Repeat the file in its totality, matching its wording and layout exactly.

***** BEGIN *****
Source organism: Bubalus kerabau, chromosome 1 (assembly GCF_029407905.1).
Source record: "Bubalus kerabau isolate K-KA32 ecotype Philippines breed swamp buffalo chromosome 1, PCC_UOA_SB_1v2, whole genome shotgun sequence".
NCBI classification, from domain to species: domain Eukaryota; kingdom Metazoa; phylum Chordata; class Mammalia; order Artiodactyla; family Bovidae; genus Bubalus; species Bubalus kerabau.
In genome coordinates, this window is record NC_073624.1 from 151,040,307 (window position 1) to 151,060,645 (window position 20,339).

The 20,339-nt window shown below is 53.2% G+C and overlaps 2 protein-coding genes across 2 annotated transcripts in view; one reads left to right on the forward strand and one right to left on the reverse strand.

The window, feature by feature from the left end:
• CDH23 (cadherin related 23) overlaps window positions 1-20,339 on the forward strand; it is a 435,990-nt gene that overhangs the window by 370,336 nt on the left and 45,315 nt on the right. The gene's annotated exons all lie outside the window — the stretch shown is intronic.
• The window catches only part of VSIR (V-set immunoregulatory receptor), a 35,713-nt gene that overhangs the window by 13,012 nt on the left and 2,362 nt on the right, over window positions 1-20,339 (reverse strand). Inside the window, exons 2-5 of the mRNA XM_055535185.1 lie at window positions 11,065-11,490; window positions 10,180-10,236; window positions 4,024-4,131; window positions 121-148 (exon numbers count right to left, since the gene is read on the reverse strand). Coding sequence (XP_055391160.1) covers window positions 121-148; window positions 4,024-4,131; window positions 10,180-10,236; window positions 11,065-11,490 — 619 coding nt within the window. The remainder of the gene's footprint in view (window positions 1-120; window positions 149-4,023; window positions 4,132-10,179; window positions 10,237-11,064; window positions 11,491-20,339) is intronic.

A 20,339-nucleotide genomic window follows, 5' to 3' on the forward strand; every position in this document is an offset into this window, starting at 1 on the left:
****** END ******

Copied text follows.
Source organism: Bubalus kerabau, chromosome 1 (assembly GCF_029407905.1).
Source record: "Bubalus kerabau isolate K-KA32 ecotype Philippines breed swamp buffalo chromosome 1, PCC_UOA_SB_1v2, whole genome shotgun sequence".
NCBI classification, from domain to species: domain Eukaryota; kingdom Metazoa; phylum Chordata; class Mammalia; order Artiodactyla; family Bovidae; genus Bubalus; species Bubalus kerabau.
In genome coordinates, this window is record NC_073624.1 from 151,040,307 (window position 1) to 151,060,645 (window position 20,339).

The 20,339-nt window shown below is 53.2% G+C and overlaps 2 protein-coding genes across 2 annotated transcripts in view; one reads left to right on the forward strand and one right to left on the reverse strand.

The window, feature by feature from the left end:
• CDH23 (cadherin related 23) overlaps window positions 1-20,339 on the forward strand; it is a 435,990-nt gene that overhangs the window by 370,336 nt on the left and 45,315 nt on the right. The gene's annotated exons all lie outside the window — the stretch shown is intronic.
• The window catches only part of VSIR (V-set immunoregulatory receptor), a 35,713-nt gene that overhangs the window by 13,012 nt on the left and 2,362 nt on the right, over window positions 1-20,339 (reverse strand). Inside the window, exons 2-5 of the mRNA XM_055535185.1 lie at window positions 11,065-11,490; window positions 10,180-10,236; window positions 4,024-4,131; window positions 121-148 (exon numbers count right to left, since the gene is read on the reverse strand). Coding sequence (XP_055391160.1) covers window positions 121-148; window positions 4,024-4,131; window positions 10,180-10,236; window positions 11,065-11,490 — 619 coding nt within the window. The remainder of the gene's footprint in view (window positions 1-120; window positions 149-4,023; window positions 4,132-10,179; window positions 10,237-11,064; window positions 11,491-20,339) is intronic.

A 20,339-nucleotide genomic window follows, 5' to 3' on the forward strand; every position in this document is an offset into this window, starting at 1 on the left: